A Solovyeva got her MSc degree in Biology from Saint Petersburg State University in the year 2013. Currently, she is pursuing her PhD from Institute of Cytology RAS. She has published 3 papers in reputed journals. She is interested in Molecular and Cell Biology, Histology, Invertebrate Zoology, Developmental Genomics and Evolution.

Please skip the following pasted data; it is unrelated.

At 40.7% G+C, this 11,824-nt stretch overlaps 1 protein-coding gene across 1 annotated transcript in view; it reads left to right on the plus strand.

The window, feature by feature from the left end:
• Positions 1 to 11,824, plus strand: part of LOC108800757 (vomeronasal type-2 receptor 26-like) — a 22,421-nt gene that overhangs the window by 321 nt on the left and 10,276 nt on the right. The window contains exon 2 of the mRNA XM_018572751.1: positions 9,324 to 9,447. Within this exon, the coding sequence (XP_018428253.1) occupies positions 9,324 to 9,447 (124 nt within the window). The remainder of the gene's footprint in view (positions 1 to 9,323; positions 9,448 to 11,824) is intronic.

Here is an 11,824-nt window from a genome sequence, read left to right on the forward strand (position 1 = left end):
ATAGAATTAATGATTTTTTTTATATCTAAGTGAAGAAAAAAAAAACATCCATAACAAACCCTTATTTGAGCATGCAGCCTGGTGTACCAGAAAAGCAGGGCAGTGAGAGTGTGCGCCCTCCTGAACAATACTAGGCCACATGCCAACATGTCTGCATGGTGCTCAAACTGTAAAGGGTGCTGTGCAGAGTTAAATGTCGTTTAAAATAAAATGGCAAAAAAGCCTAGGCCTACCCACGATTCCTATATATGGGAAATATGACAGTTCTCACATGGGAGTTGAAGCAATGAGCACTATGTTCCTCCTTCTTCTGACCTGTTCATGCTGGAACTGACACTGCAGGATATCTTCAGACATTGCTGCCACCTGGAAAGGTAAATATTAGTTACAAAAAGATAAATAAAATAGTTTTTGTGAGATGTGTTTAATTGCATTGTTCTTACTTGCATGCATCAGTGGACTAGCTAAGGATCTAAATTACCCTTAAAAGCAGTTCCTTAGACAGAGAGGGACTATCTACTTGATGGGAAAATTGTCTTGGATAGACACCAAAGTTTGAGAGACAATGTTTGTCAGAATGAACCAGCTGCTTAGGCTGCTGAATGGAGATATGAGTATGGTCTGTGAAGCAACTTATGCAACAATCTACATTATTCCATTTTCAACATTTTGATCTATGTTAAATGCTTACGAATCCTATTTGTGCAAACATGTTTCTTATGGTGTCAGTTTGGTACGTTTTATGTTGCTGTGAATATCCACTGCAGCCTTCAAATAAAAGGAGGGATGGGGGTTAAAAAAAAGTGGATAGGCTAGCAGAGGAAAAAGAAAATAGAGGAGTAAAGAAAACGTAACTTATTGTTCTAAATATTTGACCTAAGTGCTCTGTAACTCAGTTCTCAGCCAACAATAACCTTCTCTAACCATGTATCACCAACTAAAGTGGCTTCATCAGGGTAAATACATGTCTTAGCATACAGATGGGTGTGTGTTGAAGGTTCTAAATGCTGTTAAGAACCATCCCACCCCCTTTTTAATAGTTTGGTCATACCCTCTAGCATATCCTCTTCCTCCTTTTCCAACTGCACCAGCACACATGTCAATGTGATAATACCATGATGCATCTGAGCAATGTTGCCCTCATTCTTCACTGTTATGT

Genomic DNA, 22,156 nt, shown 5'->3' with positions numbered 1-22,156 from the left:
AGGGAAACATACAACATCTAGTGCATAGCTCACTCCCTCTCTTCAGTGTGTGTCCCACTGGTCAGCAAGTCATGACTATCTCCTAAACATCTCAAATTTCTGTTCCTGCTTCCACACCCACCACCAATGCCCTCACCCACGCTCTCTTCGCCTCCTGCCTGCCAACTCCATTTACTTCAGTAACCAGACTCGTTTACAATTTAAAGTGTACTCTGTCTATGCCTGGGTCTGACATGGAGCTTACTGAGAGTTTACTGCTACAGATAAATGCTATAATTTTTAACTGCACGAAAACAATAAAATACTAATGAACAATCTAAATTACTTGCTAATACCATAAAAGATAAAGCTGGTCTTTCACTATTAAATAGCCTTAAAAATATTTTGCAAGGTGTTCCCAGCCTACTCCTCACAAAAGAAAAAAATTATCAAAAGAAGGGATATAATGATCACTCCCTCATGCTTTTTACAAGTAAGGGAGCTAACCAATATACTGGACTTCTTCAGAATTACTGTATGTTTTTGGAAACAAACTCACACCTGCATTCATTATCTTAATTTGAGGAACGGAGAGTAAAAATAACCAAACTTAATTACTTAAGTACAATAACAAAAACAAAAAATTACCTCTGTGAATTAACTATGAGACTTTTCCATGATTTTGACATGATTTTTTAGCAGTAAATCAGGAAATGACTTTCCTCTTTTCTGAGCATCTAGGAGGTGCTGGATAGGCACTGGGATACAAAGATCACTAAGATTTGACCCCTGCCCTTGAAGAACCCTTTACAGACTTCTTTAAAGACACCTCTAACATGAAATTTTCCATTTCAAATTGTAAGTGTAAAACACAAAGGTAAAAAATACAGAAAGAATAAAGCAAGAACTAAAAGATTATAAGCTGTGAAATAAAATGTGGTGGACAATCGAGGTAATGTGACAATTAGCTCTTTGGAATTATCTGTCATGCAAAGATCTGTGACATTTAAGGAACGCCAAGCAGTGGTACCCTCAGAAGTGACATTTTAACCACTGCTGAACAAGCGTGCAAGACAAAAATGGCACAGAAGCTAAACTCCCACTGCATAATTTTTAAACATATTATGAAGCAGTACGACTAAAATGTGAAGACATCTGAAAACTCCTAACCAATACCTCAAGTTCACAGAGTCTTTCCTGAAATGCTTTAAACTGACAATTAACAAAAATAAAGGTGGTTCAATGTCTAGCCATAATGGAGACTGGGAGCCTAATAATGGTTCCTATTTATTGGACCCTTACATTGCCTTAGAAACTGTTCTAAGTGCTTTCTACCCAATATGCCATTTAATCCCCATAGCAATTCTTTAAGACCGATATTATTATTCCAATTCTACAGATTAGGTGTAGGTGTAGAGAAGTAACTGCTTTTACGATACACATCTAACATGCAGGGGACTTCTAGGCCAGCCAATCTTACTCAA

Transposable elements (TEs) are widely spread in all phylogenetic groups and comprise a significant part of eukaryotic genomes. A marine trematode – Himasthla elongata possesses an alternation of sex and parthenogenetic stages. It was believed that trematode parthenitae constitutes a clonal population. But their larvae have different infectivity rates. Thereby, the polymorphism could be expected and it increases the chance for successful host invasion. We found that the S-SAP (Sequence-Specific Amplification Polymorphism) method revealed clonal variability in the H. elongata larvae genomes. The aim was to determine the main components of the variable bands and which could be the source of clonal diversity. Cloning of several bands from S-SAP patterns and their sequence analysis allowed finding the presence of CR1-like and RTEX-like non-LTR (Long Terminal Repeat) TE fragments in the conservative regions in electrophoresis pattern and non-LTR and LTR-like fragments in variable zones. Some sequences are found in transcriptome and seem to belong to active TE copies. The fragment 7.5 cloned from variable bands doesn’t have any ORFs. Dot hybridization revealed that 7.5 prevail in high and medium molecular length bands of S-SAP patterns and it is also present transcriptome. According to PCR analysis, 7.5 seems to be a part of CR1-like elements, but it forms clusters near pericentromeric and subtelomeric zones at chromosomes i.e. near satellite DNA regions. Thus, we suppose that mobile genetic elements play a key role in trematode clonal polymorphisms occurrence.